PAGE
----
It's been around a lot longer than you might imagine, certainly longer than I would have thought! Now I may have talked about this invention before, but even if I did, it's worth another look!
The first patent on a ballpoint pen was issued on 30 October 1888, to John J. Loud, a leather tanner, who was attempting to make a writing implement that would be able to write on the leather he tanned, which the then-common fountain pen couldn’t do. The pen had a rotating small steel ball, held in place by a socket. Then, fifty years later, with the help of his brother George, László Bíró, a chemist, began to work on designing new types of pens. Bíró fitted this pen with a tiny ball in its tip that was free to turn in a socket. As the pen moved along the paper, the ball rotated, picking up ink from the ink cartridge and leaving it on the paper. Bíró filed a British patent on 15 June 1938. Earlier pens leaked or clogged due to improper viscosity of the ink, and depended on gravity to deliver the ink to the ball. Depending on gravity caused difficulties with the flow and required that the pen be held nearly vertically. The Biro pen both pressurized the ink column and used capillary action for ink delivery, solving the flow problems.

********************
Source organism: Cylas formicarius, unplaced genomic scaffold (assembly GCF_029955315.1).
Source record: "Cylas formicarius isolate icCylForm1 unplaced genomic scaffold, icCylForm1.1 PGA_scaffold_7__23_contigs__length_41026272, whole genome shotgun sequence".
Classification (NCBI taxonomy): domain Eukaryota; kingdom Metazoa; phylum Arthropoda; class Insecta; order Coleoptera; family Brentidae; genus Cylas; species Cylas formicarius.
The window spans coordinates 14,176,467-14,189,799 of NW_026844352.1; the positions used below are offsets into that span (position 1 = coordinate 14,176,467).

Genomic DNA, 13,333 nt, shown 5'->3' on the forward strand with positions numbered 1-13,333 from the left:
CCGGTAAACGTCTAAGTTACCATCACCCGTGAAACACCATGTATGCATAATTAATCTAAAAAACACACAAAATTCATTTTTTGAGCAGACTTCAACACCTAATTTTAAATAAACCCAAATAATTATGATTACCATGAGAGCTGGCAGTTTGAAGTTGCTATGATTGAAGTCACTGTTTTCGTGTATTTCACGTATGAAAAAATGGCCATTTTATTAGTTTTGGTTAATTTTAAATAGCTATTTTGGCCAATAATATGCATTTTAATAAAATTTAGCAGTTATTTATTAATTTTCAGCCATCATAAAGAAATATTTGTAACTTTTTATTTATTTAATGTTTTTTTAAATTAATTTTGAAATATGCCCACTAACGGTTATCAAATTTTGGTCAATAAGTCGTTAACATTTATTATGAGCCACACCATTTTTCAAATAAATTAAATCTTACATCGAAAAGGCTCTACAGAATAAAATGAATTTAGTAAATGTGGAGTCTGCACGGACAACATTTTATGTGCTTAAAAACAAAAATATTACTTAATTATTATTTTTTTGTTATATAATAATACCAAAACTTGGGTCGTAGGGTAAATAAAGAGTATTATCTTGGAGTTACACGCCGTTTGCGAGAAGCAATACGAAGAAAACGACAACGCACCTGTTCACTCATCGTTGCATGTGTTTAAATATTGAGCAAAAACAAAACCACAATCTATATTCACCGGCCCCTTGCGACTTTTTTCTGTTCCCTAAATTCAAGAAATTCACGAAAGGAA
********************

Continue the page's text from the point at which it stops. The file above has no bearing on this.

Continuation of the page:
I was thinking about just how many small things we use nearly every day that I don't really know anything about, and it dawned on me that I need to do a lot more reading up on them. Things like safety pins, paper clips, razor blades, even pencils! See what I mean? So many that we take for granted that had a start as a single idea in someone's imagination!
Coffee on the patio this morning! You can watch me take down the hummingbird feeder! Exciting, huh?